Leaders who are willing to change direction based on women’s input are more than twice as likely to tap into winning ideas. This research is from a Harvard Business Review study called How Women Drive Innovation and Growth.
Think about it. Today’s workforce now demands that strong company culture and thriving workplaces be at the centre of an organization’s focus. Why? Because culture is a company’s brand, its value proposition, its recruitment and retention strategy and its profit driver. And women are often the catalyst for this focus, largely because of the “soft skills” these vibrant cultures demand – the same skills that for decades were dismissed as unnecessary, largely by men.
Two recent studies of the workplace performed by Google underscore the imperative of soft skills.
In 2013, Google decided to test its hiring hypothesis by crunching every bit and byte of hiring, firing and promotion data accumulated since the company’s incorporation in 1998. Project Oxygen shocked everyone by concluding that, among the eight most important qualities of Google’s top employees, “hard skills” expertise came in dead last.
The seven top characteristics of success at Google are all “soft skills” such as being a good coach; communicating and listening well; possessing insights into others (including others’ different values and points of view); having empathy toward and being supportive of one’s colleagues; being a good critical thinker and problem solver; and being able to make connections across complex ideas.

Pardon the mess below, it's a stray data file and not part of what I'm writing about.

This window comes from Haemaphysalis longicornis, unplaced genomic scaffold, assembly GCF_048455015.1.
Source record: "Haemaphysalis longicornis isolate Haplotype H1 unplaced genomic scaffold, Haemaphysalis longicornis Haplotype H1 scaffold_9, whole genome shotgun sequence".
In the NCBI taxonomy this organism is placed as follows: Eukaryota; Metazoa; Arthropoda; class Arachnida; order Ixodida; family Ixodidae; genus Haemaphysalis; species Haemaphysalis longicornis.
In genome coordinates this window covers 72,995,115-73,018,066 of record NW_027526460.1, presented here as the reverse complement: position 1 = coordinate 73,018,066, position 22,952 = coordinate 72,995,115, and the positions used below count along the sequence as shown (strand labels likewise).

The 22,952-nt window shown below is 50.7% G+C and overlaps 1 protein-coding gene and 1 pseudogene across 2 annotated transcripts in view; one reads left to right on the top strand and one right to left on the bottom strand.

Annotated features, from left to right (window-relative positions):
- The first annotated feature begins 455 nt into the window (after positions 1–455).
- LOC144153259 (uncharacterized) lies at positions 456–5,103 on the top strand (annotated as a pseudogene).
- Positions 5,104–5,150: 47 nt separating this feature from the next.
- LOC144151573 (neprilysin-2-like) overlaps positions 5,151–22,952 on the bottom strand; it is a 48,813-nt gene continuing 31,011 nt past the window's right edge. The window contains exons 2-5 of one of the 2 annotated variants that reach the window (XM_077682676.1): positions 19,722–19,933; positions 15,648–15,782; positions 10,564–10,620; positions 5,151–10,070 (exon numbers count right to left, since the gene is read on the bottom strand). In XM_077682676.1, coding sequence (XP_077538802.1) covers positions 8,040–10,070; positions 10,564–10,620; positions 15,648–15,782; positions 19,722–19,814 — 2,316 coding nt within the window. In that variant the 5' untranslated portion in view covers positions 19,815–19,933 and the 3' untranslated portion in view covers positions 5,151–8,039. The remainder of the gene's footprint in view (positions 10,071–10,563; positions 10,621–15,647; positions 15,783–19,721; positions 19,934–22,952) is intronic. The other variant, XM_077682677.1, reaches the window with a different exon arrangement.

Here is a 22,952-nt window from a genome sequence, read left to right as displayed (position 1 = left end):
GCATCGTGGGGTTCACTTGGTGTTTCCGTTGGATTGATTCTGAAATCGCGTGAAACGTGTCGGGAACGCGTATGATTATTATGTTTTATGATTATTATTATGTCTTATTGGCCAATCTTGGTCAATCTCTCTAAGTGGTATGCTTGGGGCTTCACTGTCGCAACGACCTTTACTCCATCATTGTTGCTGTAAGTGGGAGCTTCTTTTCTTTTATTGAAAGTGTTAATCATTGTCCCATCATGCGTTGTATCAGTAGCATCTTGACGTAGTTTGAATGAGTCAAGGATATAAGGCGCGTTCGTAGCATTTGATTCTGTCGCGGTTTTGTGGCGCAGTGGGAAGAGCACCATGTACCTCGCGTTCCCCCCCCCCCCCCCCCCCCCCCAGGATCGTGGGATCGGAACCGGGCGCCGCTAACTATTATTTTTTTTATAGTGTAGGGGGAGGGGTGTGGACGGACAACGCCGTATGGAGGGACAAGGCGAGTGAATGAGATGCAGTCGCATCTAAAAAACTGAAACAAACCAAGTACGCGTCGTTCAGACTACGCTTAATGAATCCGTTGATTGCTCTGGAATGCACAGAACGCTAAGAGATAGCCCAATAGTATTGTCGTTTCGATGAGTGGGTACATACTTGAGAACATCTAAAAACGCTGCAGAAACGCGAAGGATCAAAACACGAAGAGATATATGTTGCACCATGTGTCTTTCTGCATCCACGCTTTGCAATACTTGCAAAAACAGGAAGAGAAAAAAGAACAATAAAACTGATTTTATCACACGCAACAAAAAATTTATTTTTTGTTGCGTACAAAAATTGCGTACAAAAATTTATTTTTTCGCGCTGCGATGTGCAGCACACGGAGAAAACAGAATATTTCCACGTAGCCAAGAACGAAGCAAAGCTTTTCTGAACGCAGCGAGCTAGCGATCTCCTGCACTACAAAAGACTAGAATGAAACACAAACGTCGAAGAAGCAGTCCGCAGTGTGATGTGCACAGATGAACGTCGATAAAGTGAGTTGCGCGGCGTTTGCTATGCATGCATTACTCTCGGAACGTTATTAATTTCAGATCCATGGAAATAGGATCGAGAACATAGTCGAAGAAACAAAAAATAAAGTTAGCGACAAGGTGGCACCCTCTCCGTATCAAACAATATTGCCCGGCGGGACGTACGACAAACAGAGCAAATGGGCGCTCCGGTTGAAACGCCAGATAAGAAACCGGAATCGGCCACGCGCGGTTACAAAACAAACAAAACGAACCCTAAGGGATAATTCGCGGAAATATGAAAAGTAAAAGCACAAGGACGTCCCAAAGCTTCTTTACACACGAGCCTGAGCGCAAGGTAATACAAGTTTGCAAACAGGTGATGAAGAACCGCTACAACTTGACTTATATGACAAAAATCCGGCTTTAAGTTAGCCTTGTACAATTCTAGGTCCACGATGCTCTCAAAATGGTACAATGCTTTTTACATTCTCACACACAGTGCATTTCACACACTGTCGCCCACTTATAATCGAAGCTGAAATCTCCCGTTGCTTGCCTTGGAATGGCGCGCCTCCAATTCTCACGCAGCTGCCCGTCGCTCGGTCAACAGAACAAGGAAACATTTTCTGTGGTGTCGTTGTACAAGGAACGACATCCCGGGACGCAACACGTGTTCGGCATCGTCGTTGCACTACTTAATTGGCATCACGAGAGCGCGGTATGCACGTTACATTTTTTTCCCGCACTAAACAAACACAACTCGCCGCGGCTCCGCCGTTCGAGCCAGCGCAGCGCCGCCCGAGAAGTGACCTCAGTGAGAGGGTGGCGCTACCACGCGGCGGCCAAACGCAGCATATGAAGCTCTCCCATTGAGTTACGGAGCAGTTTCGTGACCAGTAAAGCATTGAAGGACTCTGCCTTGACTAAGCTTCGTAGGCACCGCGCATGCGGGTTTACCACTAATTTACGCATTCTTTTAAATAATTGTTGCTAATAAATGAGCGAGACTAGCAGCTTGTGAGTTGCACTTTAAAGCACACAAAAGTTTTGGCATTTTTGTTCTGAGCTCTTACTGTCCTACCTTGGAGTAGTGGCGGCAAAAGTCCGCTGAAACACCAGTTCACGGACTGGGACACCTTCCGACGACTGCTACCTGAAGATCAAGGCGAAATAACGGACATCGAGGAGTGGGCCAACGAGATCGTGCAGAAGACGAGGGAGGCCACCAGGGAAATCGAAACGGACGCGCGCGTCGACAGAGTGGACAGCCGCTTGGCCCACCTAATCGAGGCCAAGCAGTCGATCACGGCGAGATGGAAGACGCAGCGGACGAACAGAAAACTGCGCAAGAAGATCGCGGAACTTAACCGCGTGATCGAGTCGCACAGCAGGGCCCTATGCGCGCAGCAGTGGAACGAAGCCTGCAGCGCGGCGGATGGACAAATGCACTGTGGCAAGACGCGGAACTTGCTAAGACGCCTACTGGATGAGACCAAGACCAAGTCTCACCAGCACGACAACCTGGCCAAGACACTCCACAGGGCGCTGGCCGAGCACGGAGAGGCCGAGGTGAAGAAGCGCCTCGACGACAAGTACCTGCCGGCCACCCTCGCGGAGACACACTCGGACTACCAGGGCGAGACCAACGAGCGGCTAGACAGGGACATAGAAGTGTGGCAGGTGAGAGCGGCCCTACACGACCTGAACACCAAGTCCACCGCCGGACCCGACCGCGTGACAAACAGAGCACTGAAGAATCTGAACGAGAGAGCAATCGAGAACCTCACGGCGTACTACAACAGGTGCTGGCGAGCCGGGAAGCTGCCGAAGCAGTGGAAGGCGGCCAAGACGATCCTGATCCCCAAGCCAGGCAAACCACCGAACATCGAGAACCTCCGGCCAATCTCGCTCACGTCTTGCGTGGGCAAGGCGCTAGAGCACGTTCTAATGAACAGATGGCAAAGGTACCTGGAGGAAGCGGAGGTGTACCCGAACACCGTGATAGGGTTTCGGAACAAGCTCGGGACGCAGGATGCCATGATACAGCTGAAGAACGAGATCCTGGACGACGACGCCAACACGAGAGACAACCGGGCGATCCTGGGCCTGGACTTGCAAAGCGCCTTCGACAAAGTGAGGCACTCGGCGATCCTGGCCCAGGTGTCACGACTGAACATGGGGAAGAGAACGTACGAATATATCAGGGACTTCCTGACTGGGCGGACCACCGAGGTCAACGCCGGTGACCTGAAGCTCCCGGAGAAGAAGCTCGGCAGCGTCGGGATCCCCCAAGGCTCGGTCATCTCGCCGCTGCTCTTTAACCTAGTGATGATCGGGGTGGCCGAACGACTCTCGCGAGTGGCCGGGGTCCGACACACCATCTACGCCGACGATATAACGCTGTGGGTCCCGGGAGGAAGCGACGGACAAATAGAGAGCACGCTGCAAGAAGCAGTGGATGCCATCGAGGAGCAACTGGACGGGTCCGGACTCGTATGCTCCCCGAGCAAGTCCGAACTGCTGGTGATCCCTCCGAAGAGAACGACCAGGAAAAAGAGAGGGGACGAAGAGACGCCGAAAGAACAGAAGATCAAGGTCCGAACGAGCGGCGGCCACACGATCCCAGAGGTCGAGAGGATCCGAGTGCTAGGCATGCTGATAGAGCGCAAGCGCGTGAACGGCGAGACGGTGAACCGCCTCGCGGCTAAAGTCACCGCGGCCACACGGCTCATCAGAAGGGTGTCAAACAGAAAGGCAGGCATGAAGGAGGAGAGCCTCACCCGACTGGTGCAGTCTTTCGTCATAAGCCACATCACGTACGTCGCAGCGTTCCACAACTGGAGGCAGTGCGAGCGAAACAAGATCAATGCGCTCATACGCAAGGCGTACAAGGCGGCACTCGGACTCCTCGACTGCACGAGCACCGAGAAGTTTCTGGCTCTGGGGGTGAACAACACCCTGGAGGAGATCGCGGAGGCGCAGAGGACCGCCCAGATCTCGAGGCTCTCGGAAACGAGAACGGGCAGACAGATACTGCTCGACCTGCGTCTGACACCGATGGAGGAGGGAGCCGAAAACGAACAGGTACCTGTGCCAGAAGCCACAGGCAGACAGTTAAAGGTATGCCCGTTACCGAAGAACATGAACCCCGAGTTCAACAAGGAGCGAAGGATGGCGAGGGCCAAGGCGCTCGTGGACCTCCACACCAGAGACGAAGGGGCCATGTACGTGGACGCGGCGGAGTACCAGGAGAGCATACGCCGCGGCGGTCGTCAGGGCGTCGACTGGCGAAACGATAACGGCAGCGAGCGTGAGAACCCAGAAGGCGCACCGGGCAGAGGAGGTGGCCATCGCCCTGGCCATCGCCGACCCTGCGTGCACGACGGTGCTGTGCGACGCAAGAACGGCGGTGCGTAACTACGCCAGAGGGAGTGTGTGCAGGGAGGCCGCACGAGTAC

Project Aristotle, a study also released by Google, further supports the importance of soft skills. Looking to understand the characteristics of their best teams, in 2012 Google studied over 180 of them and produced fascinating results. Among the conclusions: it’s not the smartest people who make the best team; it’s the ones who demonstrate equality, generosity, curiosity toward the ideas of teammates, empathy and emotional intelligence.
One example of a woman exemplifying these crucial soft skills (and in an old-school industry) is Danielle Allan of Allan Financial. Allan, who is a millennial, a graduate of the University of British Columbia’s Sauder School of Business, and the daughter of Allan Financial president Ross Allan, has the credentials to be playing in the dusty insurance industry. But she also has the soft skills to change the trajectory of the family business in a way that is causing some industry waves.
As the company’s heir apparent and director of finance and operations, Danielle Allan has initiated the launch of its paperless office, spearheaded a corporate social responsibility campaign that, within three years, has lent nearly $600,000 to female entrepreneurs around the world, brought in team players to introduce video storytelling and tapped into new technology to better manage the complicated vagaries of life insurance products.
She has also implemented sophisticated customer relationship management tools and initiated empathy training for her staff. If all that wasn’t enough, this year she is also working to obtain B Corp certification for Allan Financial.
Most family businesses struggle with change management – especially when the original formula was successful. So how has Allan managed to expand an all-women team of 10 to become one of the leading life insurance companies in Canada?
By using the “soft skills” of emotional intelligence and leading with purpose to champion for change.
The numbers don’t lie. Want a change agent? You’ll do well by hiring a woman. •
Casey Miller (casey@sixandahalf consulting.com), president of Six and a Half Consulting, is a leadership and team development specialist. His consultancy teaches organizations the skills needed to create motivated and inspired workplaces.